Abstract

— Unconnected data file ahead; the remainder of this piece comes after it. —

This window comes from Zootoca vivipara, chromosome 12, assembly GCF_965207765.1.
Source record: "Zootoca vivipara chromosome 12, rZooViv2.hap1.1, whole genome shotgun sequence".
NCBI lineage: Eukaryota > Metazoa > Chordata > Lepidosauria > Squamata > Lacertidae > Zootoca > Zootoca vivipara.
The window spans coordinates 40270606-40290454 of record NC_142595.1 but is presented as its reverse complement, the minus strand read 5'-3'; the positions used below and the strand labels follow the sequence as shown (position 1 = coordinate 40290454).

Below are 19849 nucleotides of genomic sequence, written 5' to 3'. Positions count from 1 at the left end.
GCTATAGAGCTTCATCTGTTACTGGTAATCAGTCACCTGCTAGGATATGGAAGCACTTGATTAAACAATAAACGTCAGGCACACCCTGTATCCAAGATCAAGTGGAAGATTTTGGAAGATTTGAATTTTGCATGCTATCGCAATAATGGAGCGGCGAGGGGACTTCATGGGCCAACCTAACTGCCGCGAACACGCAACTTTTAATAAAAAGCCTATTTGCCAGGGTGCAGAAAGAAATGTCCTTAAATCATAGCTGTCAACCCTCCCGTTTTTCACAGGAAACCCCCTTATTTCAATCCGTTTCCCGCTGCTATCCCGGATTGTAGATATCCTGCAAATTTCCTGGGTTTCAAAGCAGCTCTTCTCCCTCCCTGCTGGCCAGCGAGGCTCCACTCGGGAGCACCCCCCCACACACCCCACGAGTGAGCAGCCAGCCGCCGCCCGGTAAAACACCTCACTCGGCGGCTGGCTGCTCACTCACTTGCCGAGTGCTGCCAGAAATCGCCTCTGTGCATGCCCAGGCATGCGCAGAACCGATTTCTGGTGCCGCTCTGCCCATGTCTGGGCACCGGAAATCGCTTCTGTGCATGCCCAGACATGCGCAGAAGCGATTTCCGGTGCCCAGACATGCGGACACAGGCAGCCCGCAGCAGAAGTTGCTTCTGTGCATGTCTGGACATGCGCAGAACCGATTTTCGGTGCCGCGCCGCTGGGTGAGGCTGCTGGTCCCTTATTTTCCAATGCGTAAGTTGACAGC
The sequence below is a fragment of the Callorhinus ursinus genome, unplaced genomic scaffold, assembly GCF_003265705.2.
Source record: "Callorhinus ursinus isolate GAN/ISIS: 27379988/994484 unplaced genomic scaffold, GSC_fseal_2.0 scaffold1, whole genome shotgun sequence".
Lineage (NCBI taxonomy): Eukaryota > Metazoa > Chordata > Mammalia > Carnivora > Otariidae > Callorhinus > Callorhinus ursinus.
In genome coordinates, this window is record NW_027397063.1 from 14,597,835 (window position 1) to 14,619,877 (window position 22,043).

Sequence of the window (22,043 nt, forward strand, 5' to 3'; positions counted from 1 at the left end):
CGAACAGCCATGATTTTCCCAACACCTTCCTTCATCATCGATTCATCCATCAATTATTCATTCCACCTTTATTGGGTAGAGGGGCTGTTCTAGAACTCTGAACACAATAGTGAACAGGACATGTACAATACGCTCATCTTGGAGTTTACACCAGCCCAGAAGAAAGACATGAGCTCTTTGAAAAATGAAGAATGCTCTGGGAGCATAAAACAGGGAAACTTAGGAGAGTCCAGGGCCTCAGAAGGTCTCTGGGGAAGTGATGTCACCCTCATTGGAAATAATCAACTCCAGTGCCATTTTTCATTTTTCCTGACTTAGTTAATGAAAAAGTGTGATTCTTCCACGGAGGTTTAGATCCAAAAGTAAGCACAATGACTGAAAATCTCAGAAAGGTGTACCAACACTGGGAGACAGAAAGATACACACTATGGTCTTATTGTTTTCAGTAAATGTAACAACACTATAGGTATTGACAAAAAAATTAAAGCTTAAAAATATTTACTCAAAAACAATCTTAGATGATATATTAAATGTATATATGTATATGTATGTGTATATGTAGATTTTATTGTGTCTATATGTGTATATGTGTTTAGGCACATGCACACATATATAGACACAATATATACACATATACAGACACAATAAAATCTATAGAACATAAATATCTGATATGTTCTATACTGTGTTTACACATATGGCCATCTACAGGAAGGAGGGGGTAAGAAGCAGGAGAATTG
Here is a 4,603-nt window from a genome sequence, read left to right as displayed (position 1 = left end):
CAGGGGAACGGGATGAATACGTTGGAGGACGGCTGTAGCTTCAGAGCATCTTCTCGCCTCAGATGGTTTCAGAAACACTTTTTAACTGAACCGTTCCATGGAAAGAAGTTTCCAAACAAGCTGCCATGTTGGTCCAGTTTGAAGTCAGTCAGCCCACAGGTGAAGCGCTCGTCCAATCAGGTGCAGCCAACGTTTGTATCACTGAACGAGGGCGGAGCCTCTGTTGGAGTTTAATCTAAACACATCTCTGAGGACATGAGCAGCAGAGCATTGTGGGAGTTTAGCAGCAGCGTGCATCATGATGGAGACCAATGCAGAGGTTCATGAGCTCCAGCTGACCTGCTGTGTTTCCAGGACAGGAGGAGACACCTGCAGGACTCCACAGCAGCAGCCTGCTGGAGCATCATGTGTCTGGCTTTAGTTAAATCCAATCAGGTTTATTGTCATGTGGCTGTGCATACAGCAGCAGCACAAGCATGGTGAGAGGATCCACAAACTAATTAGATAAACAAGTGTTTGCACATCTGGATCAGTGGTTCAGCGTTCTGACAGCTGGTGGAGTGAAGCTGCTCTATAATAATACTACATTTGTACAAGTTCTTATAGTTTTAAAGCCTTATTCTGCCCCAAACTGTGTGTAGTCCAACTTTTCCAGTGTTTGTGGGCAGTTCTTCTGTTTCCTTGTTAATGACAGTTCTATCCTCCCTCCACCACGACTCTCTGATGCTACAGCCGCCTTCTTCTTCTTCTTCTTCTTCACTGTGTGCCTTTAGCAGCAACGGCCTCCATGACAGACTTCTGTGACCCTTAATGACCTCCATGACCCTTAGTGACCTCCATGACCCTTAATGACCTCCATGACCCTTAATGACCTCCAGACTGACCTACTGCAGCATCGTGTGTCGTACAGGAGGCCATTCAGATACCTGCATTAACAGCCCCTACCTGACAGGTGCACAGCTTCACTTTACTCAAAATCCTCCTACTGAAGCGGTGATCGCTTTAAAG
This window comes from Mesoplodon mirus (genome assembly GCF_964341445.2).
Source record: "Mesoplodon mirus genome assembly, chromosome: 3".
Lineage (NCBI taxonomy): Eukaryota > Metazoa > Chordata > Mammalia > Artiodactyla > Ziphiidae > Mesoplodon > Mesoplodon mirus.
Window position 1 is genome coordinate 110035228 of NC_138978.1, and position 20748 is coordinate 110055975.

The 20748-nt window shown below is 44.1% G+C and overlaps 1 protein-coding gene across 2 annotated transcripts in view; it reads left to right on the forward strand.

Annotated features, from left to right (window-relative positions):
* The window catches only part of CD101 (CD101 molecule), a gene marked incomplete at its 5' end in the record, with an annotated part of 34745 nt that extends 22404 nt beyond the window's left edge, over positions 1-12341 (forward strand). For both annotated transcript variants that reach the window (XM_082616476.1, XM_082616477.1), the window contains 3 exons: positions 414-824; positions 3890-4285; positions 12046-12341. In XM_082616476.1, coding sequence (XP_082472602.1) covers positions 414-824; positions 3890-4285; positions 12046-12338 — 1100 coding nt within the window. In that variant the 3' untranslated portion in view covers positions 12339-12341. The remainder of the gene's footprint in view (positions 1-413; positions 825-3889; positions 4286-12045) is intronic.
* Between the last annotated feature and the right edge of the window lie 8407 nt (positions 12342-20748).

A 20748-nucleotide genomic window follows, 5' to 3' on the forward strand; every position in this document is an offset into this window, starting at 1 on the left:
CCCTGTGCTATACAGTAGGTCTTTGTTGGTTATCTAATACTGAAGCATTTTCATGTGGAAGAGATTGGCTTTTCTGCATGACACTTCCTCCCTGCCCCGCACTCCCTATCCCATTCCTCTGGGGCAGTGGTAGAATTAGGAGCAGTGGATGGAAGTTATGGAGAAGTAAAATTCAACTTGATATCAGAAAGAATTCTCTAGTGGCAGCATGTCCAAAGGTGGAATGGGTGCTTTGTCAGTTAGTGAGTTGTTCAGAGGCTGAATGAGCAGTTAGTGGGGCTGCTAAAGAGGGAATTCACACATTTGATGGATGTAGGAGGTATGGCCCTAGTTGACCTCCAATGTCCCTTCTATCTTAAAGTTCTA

Specific protein-ligand interactions are critical for cellular function, and most proteins select their partners with sharp discrimination. However, the oligopeptide-binding protein of Salmonella typhimurium (OppA) binds peptides of two to five amino acid residues without regard to sequence. The crystal structure of OppA reveals a three-domain organization, unlike other periplasmic binding proteins. In OppA-peptide complexes, the ligands are completely enclosed in the protein interior, a mode of binding that normally imposes tight specificity. The protein fulfills the hydrogen bonding and electrostatic potential of the ligand main chain and accommodates the peptide side chains in voluminous hydrated cavities.

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